A national Phi Delta Kappa/Gallup poll found that most parents don’t have a clear understanding of what charter schools are or how they operate.
Half of the poll respondents said they thought charters were not public schools. Forty-eight percent thought they can teach religion. The majority polled in 2014 believed charter schools can charge tuition and admit students based on academic ability.
Chicanos por la Causa (CPLC), a nonprofit that provides social services primarily to Arizona’s Hispanic community and runs two charter schools, conducted a small focus group with 22 Hispanic parents in Phoenix that produced similar results.
Magdalena Verdugo, CPLC vice president of education, said most parents didn’t know they could send their children to charter schools, saying “the perception was that charter schools were private.”
Charter schools are funded by the state and free to all Arizona students. They vary in mission and model, serving a wide range of students.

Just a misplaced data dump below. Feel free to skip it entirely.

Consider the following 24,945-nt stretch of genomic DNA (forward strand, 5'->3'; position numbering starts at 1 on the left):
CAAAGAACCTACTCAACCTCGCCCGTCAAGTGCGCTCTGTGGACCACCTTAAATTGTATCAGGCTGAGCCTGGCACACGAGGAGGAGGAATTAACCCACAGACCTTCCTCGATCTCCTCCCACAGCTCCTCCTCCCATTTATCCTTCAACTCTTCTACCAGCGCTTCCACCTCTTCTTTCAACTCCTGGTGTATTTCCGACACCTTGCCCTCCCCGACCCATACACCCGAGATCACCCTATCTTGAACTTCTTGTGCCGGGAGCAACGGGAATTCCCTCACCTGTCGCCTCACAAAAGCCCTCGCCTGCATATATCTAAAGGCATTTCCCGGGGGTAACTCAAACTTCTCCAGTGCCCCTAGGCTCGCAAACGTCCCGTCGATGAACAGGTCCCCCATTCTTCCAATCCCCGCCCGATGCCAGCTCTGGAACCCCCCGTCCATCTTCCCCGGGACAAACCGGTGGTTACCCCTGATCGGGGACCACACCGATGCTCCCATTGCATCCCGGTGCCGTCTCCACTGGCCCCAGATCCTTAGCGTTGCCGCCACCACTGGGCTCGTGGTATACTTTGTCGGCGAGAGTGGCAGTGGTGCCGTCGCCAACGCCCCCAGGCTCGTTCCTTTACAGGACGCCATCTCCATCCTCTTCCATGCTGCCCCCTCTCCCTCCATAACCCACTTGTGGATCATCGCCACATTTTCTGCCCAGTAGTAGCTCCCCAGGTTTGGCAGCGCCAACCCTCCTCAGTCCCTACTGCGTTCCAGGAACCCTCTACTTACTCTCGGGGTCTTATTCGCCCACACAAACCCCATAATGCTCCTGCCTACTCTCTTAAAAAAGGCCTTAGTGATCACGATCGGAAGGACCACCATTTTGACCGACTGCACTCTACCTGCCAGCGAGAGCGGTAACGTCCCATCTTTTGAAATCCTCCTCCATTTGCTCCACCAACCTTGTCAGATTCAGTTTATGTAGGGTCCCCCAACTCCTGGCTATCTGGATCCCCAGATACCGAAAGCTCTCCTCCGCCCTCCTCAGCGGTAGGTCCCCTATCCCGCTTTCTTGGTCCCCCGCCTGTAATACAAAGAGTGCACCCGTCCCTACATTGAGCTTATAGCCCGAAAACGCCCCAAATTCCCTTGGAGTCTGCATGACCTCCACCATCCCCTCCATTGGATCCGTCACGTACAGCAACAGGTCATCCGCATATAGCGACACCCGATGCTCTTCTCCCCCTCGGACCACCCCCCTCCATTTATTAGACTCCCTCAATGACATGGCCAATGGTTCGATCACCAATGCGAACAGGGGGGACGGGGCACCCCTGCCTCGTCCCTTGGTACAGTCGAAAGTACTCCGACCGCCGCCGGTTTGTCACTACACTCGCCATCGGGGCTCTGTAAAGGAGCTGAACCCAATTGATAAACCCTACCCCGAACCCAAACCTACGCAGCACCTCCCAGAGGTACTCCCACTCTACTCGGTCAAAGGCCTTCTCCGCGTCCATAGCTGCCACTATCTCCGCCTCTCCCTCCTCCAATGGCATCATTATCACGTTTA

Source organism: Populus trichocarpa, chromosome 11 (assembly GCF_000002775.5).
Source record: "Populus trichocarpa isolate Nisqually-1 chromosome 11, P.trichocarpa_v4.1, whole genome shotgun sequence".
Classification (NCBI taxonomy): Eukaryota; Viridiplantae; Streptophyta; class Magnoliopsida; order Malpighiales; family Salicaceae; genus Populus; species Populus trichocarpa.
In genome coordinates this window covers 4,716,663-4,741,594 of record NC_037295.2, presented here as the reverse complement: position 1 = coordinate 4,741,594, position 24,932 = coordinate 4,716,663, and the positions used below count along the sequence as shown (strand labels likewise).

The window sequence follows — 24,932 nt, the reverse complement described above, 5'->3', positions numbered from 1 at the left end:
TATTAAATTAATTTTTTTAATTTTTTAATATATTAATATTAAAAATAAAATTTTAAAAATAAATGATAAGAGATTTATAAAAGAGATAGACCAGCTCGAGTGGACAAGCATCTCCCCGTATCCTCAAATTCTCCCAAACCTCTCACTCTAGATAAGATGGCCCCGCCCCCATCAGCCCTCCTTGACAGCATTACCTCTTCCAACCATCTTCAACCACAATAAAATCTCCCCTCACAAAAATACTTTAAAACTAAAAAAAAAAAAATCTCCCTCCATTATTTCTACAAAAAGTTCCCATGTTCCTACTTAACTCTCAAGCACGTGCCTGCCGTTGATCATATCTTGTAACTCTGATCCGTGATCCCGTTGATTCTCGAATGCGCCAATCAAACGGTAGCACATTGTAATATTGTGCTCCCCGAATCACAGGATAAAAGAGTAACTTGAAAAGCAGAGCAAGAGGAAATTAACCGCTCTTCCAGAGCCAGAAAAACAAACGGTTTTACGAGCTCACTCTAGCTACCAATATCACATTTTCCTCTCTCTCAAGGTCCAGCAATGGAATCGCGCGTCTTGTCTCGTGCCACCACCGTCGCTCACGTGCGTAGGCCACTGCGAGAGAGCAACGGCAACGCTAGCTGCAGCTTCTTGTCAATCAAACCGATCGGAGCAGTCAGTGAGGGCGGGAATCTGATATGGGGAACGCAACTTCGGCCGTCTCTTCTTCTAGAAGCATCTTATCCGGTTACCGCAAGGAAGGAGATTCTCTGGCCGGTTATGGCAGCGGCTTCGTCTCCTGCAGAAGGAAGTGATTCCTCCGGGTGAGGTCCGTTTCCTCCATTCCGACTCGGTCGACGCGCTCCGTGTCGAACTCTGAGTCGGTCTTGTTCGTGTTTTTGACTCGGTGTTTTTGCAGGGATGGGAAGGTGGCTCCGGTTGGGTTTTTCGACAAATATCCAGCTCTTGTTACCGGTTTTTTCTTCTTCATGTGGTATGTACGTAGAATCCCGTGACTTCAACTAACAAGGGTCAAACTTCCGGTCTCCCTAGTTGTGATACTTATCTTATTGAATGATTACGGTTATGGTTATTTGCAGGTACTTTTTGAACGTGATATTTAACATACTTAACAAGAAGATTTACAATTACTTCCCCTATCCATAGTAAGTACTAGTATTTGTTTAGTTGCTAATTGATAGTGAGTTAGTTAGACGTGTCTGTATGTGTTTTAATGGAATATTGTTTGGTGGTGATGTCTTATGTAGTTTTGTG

According to azcharters.org, 180,000 students attended 547 Arizona charter schools in the 2016-17 school year, an increase of nearly 10,000 students – or 5.8 percent – over 2015-16.
Today, roughly 17 percent of all students in Arizona’s public schools attend a charter – about triple the national average of 5 percent.
The East Valley is home to some acclaimed charter schools, including New School for the Arts and Academics in Tempe and the BASIS charter schools.
Hispanic parents whose children are enrolled in charter schools believe charter schools are better than district…
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